6. Merlin

    Merlin Administrator Staff Member Premium Member

    Since it is imperative that you get it out of the house, a more drastic measure may be necessary.
    Try getting some of those sticky glue boards that they sell for catching rodents and place them along the walls, behind couches, etc. Places where the dog can't get into them.
     
  7. chevyzilla

    chevyzilla Well-Known Member

    Thats a great idea and i never thought of it but will keep that in mind being where i am.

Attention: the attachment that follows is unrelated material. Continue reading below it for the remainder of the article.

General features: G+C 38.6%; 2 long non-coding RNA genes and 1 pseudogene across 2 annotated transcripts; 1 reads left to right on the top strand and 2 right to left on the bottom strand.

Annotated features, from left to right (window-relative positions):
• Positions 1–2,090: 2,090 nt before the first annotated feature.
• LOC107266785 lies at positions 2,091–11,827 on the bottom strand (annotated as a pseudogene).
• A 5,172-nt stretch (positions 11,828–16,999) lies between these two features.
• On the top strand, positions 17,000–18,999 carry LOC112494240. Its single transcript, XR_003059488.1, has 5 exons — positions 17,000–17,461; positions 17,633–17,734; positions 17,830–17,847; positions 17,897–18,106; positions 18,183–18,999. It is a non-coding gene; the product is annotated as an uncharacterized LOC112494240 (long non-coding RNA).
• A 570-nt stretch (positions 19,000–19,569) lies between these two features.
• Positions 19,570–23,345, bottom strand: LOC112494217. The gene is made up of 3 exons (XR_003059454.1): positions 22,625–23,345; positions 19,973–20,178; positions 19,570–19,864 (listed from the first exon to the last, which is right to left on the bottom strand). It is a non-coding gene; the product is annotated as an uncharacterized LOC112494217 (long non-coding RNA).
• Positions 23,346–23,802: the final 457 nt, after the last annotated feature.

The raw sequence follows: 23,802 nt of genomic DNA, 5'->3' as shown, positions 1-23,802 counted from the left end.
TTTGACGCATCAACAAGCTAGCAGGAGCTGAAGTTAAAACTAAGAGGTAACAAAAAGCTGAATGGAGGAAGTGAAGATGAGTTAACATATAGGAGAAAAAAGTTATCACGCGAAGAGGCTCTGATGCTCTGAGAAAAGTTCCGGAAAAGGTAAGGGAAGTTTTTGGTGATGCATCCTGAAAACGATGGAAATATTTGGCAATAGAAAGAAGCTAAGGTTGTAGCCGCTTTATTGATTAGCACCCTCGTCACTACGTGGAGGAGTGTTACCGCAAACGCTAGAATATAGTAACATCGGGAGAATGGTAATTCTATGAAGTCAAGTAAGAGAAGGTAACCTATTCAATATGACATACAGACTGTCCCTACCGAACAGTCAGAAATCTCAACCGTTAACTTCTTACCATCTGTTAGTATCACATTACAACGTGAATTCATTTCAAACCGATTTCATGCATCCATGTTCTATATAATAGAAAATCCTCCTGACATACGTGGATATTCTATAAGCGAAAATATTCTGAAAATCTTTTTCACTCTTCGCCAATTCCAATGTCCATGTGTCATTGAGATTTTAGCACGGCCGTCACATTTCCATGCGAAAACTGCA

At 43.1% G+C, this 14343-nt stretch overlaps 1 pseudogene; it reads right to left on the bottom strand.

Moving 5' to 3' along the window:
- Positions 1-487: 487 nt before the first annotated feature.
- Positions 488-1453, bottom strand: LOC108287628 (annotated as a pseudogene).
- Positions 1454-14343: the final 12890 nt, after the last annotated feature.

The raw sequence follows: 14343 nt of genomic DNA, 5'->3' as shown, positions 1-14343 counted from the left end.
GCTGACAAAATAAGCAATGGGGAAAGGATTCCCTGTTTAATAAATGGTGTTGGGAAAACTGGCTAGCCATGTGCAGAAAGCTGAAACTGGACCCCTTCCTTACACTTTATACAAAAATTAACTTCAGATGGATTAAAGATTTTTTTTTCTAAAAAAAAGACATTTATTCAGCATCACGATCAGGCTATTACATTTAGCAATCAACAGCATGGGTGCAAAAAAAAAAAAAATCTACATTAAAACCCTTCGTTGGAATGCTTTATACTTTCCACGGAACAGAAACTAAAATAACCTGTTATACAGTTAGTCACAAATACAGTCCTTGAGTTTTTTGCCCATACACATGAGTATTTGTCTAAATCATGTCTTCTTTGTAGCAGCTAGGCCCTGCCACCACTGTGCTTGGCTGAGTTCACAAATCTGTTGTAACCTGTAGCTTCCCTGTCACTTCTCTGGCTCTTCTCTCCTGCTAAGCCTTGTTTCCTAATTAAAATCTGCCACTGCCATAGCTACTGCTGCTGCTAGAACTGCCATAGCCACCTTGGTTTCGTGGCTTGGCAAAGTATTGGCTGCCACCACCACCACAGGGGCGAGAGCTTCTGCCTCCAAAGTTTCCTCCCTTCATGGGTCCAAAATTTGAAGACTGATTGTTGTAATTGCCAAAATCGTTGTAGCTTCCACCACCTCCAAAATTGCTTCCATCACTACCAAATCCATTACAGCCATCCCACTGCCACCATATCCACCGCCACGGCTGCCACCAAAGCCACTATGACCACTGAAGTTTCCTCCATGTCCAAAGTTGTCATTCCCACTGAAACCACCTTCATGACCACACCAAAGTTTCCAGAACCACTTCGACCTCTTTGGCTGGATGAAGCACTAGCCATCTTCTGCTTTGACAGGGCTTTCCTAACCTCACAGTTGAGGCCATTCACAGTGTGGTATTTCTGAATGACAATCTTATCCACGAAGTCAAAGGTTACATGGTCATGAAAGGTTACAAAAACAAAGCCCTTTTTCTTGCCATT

8. Dragoness

    Dragoness Elite Member

    Once the little booger is stuck in the glue trap, you can use mineral or olive oil to release him (in a much safer location, preferably with the assistance of gloves, tongs, and very long swabs!)
     
  9. mld

    mld Subscribed User Premium Member

    Yes I agree with you on this, a lot of people think that these glue traps are the final resting spot for the captured or little booger. This is supposed to be a safe humane type of trap and using the oil to release the animal to another location. Please keep an eye on the traps so the snake doesn't hurt himself if captured in this way.